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Friso de Vries, Mees Bruin, Angelica Cersosimo, Charlotte N van Beuzekom, S Faisal Ahmed, Robin P Peeters, Nienke R Biermasz, Olaf Hiort and Alberto M Pereira

Objective

Given that volumes of patients and interventions are important criteria to qualify as a reference centre (RC) for the European Reference Network on Rare Endocrine Conditions (Endo-ERN), the present study aimed to evaluate the data that were reported in the original application against subsequent assessments of activity and review the criteria that may define RCs using two main thematic groups (MTGs): Pituitary and Thyroid, as examples.

Methods

Review of content in application forms and continuous monitoring data and of a survey distributed to RCs. A list of ‘key procedures’ for the assessment of performance of RCs was composed with the help of the Pituitary and Thyroid MTG chairs.

Results

In the original application, the number of undefined procedures ranged from 20 to 5500/year (Pituitary) and from 10 to 2700/year (phyroid) between applicants. In the survey, the number of key procedures per centre ranged from 18 to 150/year (Pituitary) and from 20 to 1376/year (Thyroid). The median numbers of new patients reported in the continuous monitoring program were comparable with the application and survey; however, some centres reported large variations.

Conclusions

Monitoring of clinical activity in an ERN requires clear definitions that are optimally aligned with clinical practice, diagnosis registration, and hospital IT systems. This is a particular challenge in the rare disease field where the centre may also provide expert input in collaboration with local hospitals. Application of uniform definitions, in addition to condition-specific clinical benchmarks, which can include patient-reported- as well as clinician-reported outcome measures, is urgently needed to allow benchmarking of care across Endo-ERN.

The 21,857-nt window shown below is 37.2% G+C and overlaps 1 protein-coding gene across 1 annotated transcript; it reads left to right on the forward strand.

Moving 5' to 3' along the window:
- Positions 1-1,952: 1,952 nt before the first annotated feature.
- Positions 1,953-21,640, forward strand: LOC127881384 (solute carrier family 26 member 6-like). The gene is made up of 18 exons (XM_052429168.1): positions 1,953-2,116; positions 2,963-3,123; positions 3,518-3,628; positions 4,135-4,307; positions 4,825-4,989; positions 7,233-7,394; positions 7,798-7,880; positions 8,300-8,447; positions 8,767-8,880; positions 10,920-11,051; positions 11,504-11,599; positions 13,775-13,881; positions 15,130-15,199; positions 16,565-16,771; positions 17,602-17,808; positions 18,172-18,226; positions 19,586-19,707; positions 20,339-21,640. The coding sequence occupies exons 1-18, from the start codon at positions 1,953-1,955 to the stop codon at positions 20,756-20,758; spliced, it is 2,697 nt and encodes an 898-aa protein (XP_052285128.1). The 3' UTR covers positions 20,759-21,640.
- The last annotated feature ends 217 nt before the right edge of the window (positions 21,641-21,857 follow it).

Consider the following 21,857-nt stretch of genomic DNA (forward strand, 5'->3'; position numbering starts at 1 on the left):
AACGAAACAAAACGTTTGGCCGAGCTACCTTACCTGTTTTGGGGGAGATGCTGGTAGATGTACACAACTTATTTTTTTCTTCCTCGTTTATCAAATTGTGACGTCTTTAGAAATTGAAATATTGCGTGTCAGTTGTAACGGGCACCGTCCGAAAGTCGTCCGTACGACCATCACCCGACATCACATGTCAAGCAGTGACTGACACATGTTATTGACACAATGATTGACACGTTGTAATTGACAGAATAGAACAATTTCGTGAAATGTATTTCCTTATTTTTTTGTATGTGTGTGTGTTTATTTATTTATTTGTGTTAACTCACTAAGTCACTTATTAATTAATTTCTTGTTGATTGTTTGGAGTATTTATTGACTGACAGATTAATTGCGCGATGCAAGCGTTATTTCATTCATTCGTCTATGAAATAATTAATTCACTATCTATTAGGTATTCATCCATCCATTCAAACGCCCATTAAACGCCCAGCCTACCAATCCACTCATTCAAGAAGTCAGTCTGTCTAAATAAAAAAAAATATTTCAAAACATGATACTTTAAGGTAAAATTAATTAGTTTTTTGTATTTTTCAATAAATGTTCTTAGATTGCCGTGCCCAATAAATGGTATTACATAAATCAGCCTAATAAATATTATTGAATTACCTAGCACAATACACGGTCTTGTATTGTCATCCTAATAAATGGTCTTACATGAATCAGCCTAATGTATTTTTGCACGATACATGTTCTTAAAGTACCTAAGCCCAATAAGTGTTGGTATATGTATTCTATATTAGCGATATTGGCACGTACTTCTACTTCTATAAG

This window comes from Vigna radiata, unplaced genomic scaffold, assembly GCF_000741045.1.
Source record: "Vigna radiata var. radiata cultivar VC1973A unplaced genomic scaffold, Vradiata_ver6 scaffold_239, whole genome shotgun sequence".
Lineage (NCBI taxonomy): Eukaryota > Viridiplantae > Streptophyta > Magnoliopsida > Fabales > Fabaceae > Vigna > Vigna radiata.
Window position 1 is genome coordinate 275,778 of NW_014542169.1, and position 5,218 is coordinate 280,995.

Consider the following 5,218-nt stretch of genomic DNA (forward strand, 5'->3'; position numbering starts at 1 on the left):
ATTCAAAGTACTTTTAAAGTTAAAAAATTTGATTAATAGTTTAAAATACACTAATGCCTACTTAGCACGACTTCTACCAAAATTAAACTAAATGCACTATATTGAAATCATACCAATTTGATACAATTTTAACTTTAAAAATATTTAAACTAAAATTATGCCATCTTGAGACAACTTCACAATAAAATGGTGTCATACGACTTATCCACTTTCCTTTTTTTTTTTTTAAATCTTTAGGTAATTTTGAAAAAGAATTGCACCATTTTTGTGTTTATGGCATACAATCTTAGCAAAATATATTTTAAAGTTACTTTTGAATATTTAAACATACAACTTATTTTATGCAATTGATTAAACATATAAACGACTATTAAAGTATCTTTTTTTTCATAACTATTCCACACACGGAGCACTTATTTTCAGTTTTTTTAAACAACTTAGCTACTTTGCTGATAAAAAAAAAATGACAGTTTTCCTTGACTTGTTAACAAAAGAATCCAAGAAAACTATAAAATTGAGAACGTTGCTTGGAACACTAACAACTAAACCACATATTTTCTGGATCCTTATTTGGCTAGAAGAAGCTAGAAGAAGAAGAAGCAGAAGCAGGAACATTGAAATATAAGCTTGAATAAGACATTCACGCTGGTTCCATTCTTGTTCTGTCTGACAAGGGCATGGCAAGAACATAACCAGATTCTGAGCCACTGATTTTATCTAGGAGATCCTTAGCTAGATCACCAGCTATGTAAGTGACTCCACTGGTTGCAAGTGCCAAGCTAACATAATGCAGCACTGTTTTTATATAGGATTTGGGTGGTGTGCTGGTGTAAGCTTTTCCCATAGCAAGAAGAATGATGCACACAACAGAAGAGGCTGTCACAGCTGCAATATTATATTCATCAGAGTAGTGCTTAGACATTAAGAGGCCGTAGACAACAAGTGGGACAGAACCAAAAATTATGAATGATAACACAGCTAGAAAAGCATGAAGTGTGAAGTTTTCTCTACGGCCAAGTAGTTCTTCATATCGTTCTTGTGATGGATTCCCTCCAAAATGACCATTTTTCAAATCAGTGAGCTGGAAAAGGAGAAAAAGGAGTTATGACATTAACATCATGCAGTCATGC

Restricted access

Christa Flück, Anna Nordenström, S Faisal Ahmed, Salma R Ali, Marta Berra, Joanne Hall, Birgit Köhler, Vickie Pasterski, Ralitsa Robeva, Katinka Schweizer, Alexander Springer, Puck Westerveld, Olaf Hiort, Martine Cools and the COST Action BM1303 Working Group

The treatment and care of individuals who have a difference of sex development (DSD) have been revised over the past two decades and new guidelines have been published. In order to study the impact of treatments and new forms of management in these rare and heterogeneous conditions, standardised assessment procedures across centres are needed. Diagnostic work-up and detailed genital phenotyping are crucial at first assessment. DSDs may affect general health, have associated features or lead to comorbidities which may only be observed through lifelong follow-up. The impact of medical treatments and surgical (non-) interventions warrants special attention in the context of critical review of current and future care. It is equally important to explore gender development early and refer to specialised services if needed. DSDs and the medical, psychological, cultural and familial ways of dealing with it may affect self-perception, self-esteem, and psychosexual function. Therefore, psychosocial support has become one of the cornerstones in the multidisciplinary management of DSD, but its impact remains to be assessed. Careful clinical evaluation and pooled data reporting in a global DSD registry will allow linking genetic, metabolomic, phenotypic and psychological data. For this purpose, our group of clinical experts and patient and parent representatives designed a template for structured longitudinal follow-up. In this paper, we explain the rationale behind the selection of the dataset. This tool provides guidance to professionals caring for individuals with a DSD and their families. At the same time, it collects the data needed for answering unsolved questions of patients, clinicians, and researchers. Ultimately, outcomes for defined subgroups of rare DSD conditions should be studied through large collaborative endeavours using a common protocol.